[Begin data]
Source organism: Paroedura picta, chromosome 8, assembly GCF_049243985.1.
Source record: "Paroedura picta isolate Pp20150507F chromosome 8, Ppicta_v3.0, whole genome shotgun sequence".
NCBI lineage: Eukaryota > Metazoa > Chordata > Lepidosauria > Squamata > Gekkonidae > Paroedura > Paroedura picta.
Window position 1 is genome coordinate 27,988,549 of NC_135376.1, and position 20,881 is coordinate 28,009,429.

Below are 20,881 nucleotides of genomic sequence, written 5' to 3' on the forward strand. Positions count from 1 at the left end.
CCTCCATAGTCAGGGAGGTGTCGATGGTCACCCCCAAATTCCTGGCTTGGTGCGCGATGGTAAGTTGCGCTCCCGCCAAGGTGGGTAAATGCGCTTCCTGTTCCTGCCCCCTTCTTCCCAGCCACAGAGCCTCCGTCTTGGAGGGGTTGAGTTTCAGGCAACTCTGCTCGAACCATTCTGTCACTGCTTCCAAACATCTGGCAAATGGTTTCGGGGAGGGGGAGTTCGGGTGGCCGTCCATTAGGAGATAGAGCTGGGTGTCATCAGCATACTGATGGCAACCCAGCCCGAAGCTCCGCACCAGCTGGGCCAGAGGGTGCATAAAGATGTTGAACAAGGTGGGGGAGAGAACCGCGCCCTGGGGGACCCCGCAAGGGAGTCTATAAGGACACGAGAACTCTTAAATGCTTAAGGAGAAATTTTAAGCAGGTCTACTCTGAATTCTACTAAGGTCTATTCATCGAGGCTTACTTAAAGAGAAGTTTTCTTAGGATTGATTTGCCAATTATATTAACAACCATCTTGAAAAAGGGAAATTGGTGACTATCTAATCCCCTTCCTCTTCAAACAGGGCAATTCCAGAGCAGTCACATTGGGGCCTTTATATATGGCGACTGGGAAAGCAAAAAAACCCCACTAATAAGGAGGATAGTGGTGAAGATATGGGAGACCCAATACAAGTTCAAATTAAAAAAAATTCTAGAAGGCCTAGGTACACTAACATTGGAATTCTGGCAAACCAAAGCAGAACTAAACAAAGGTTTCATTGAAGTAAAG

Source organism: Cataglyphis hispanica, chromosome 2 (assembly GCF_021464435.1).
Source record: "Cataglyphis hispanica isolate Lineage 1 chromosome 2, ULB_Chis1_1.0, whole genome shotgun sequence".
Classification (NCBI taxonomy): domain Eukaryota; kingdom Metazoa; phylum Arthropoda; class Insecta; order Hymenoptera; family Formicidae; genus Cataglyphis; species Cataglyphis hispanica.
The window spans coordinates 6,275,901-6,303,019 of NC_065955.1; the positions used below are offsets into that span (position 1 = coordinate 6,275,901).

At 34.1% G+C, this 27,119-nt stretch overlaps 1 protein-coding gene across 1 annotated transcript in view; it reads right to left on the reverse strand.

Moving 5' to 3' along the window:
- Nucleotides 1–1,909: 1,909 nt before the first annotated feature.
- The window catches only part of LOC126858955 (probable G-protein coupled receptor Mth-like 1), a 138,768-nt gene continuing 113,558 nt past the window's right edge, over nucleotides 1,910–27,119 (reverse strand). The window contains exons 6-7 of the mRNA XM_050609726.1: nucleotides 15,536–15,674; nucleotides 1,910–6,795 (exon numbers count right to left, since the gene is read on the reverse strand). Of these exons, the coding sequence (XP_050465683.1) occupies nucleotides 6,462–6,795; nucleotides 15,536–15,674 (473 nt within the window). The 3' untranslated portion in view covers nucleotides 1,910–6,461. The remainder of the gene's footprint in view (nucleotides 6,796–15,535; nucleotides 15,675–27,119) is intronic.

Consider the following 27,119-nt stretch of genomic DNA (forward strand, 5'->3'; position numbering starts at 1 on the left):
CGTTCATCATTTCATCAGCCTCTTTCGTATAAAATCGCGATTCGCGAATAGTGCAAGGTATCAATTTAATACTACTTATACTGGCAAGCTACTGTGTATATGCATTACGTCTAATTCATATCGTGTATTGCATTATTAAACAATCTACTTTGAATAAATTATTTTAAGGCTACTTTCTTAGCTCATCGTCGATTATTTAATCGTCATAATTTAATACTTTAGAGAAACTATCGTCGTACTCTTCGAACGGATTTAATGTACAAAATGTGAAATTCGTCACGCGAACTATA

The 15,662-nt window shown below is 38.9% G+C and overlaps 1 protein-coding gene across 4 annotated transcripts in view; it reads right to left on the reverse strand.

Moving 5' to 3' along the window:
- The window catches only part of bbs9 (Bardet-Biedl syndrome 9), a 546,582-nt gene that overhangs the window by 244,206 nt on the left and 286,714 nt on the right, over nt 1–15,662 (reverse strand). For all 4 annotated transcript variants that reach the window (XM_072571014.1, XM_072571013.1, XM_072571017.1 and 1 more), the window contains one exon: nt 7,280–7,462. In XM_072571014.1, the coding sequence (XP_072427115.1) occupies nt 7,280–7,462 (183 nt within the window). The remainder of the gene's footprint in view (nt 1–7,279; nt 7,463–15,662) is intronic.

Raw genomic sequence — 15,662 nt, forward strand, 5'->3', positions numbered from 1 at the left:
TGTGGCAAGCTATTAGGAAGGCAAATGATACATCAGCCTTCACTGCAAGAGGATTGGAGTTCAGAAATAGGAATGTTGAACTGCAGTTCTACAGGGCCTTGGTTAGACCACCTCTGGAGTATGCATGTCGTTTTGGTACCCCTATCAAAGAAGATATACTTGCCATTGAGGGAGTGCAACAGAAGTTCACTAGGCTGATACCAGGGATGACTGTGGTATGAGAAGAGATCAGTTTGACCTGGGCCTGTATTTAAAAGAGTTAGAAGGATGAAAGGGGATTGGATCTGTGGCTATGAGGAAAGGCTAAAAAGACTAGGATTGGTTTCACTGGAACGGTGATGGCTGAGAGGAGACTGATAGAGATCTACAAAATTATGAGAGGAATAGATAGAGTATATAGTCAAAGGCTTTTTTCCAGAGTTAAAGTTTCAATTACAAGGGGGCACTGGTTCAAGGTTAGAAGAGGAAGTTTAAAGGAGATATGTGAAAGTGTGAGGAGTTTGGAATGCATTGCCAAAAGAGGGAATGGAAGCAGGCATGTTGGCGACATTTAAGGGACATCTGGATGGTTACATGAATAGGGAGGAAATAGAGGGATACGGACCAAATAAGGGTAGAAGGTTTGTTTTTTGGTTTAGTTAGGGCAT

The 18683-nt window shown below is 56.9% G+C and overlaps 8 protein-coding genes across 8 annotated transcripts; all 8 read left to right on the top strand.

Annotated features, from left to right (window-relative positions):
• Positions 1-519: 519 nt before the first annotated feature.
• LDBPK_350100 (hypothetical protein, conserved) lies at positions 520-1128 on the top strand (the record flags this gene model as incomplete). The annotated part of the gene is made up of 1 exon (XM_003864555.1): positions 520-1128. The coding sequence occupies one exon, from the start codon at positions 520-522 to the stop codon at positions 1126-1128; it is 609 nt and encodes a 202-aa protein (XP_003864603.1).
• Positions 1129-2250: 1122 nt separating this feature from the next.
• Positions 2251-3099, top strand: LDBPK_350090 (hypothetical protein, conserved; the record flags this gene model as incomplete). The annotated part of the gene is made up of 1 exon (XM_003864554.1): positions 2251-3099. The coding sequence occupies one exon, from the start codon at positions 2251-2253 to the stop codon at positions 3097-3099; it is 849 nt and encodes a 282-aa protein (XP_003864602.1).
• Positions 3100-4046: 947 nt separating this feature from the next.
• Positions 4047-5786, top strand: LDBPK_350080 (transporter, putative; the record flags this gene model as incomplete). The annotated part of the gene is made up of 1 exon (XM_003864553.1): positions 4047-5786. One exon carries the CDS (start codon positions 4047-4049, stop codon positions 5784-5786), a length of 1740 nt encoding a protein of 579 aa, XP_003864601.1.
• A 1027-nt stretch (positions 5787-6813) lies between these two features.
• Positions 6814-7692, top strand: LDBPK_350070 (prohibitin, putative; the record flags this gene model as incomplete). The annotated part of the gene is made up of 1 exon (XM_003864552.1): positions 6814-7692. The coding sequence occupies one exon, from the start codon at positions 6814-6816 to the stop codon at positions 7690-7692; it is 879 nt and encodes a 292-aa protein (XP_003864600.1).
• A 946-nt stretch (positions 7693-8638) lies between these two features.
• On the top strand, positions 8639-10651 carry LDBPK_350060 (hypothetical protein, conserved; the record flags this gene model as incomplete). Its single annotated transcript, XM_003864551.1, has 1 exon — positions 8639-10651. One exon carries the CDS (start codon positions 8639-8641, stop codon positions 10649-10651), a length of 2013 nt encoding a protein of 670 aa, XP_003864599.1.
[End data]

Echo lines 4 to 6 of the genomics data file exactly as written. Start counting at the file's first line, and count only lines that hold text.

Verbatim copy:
Window position 1 is genome coordinate 27,988,549 of NC_135376.1, and position 20,881 is coordinate 28,009,429.

Below are 20,881 nucleotides of genomic sequence, written 5' to 3' on the forward strand. Positions count from 1 at the left end.
CCTCCATAGTCAGGGAGGTGTCGATGGTCACCCCCAAATTCCTGGCTTGGTGCGCGATGGTAAGTTGCGCTCCCGCCAAGGTGGGTAAATGCGCTTCCTGTTCCTGCCCCCTTCTTCCCAGCCACAGAGCCTCCGTCTTGGAGGGGTTGAGTTTCAGGCAACTCTGCTCGAACCATTCTGTCACTGCTTCCAAACATCTGGCAAATGGTTTCGGGGAGGGGGAGTTCGGGTGGCCGTCCATTAGGAGATAGAGCTGGGTGTCATCAGCATACTGATGGCAACCCAGCCCGAAGCTCCGCACCAGCTGGGCCAGAGGGTGCATAAAGATGTTGAACAAGGTGGGGGAGAGAACCGCGCCCTGGGGGACCCCGCAAGGGAGTCTATAAGGACACGAGAACTCTTAAATGCTTAAGGAGAAATTTTAAGCAGGTCTACTCTGAATTCTACTAAGGTCTATTCATCGAGGCTTACTTAAAGAGAAGTTTTCTTAGGATTGATTTGCCAATTATATTAACAACCATCTTGAAAAAGGGAAATTGGTGACTATCTAATCCCCTTCCTCTTCAAACAGGGCAATTCCAGAGCAGTCACATTGGGGCCTTTATATATGGCGACTGGGAAAGCAAAAAAACCCCACTAATAAGGAGGATAGTGGTGAAGATATGGGAGACCCAATACAAGTTCAAATTAAAAAAAATTCTAGAAGGCCTAGGTACACTAACATTGGAATTCTGGCAAACCAAAGCAGAACTAAACAAAGGTTTCATTGAAGTAAAG